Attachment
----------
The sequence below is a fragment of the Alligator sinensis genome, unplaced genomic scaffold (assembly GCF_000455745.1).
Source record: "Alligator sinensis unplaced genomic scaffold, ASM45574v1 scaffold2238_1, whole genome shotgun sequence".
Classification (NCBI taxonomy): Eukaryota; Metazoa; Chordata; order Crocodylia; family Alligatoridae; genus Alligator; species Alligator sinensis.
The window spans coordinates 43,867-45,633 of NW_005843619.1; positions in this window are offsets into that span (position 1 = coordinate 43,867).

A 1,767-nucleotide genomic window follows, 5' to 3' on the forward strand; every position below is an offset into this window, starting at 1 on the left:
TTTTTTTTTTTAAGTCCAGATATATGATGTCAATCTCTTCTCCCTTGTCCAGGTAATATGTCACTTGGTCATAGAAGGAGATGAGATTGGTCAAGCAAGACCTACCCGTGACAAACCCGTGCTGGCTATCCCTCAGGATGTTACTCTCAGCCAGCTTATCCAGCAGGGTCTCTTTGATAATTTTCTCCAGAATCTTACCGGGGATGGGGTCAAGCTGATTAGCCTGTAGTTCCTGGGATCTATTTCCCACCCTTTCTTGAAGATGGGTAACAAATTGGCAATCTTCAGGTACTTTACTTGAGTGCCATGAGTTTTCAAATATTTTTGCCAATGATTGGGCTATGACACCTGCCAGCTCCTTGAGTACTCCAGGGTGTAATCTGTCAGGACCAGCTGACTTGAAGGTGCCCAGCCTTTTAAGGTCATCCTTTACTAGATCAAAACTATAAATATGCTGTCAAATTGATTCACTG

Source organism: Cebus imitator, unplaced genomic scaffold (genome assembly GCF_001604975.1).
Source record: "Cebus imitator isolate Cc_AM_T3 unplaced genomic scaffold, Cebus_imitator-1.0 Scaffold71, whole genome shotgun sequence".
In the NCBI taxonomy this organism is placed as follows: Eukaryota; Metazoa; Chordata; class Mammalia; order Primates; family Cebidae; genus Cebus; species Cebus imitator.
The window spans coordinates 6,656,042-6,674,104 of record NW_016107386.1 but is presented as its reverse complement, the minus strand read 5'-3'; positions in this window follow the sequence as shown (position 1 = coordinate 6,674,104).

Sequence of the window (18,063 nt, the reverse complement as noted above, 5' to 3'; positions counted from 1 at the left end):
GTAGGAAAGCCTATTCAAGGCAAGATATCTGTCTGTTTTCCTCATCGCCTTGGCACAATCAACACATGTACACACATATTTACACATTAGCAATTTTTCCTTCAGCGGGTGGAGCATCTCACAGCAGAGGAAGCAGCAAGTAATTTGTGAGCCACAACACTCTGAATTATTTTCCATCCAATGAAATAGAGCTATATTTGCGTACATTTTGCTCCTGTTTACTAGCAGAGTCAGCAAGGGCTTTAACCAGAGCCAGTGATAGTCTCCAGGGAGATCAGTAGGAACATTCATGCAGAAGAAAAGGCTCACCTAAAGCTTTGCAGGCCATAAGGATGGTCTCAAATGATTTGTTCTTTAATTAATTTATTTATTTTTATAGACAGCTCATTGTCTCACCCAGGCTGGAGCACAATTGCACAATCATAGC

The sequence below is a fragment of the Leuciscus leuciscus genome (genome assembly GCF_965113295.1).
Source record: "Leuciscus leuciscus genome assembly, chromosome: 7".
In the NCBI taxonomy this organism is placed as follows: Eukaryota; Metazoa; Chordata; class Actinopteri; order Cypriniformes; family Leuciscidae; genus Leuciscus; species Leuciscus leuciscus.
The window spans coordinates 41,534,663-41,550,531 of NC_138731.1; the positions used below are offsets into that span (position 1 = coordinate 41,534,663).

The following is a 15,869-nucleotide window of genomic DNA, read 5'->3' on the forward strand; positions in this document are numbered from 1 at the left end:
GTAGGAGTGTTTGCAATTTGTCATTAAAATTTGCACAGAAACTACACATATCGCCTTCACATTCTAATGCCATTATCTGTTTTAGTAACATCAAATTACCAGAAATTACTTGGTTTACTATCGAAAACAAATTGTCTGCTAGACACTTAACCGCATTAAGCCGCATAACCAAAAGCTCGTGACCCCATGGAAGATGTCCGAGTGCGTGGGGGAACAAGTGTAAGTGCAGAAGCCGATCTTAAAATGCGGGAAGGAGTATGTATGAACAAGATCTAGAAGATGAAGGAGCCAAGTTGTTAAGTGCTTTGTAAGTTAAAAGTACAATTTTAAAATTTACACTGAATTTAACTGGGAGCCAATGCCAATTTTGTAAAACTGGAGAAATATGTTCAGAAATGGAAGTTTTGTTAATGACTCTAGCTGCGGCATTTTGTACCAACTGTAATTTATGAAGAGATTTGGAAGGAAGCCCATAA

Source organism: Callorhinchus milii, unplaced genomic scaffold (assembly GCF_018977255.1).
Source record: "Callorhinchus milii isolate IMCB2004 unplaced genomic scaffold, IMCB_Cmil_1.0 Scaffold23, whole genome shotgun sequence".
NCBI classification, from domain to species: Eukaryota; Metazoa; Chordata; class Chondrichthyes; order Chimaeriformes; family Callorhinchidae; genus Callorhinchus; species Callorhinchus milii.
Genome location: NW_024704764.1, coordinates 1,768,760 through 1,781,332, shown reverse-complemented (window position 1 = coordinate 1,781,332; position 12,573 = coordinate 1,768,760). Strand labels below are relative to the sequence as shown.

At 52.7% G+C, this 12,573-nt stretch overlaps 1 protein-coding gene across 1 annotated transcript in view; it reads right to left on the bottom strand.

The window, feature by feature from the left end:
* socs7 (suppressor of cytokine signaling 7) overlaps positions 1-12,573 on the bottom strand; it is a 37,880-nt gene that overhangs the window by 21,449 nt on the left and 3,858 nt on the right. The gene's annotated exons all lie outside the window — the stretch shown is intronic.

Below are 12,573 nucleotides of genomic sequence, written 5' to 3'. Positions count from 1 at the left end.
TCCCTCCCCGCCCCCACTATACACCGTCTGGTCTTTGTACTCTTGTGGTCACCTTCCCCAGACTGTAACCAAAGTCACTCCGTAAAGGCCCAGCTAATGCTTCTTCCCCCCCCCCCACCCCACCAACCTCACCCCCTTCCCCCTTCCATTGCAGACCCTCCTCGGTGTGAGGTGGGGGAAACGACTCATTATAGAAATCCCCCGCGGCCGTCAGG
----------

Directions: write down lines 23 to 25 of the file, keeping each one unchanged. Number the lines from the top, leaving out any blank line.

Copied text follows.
At 52.7% G+C, this 12,573-nt stretch overlaps 1 protein-coding gene across 1 annotated transcript in view; it reads right to left on the bottom strand.

The window, feature by feature from the left end:
* socs7 (suppressor of cytokine signaling 7) overlaps positions 1-12,573 on the bottom strand; it is a 37,880-nt gene that overhangs the window by 21,449 nt on the left and 3,858 nt on the right. The gene's annotated exons all lie outside the window — the stretch shown is intronic.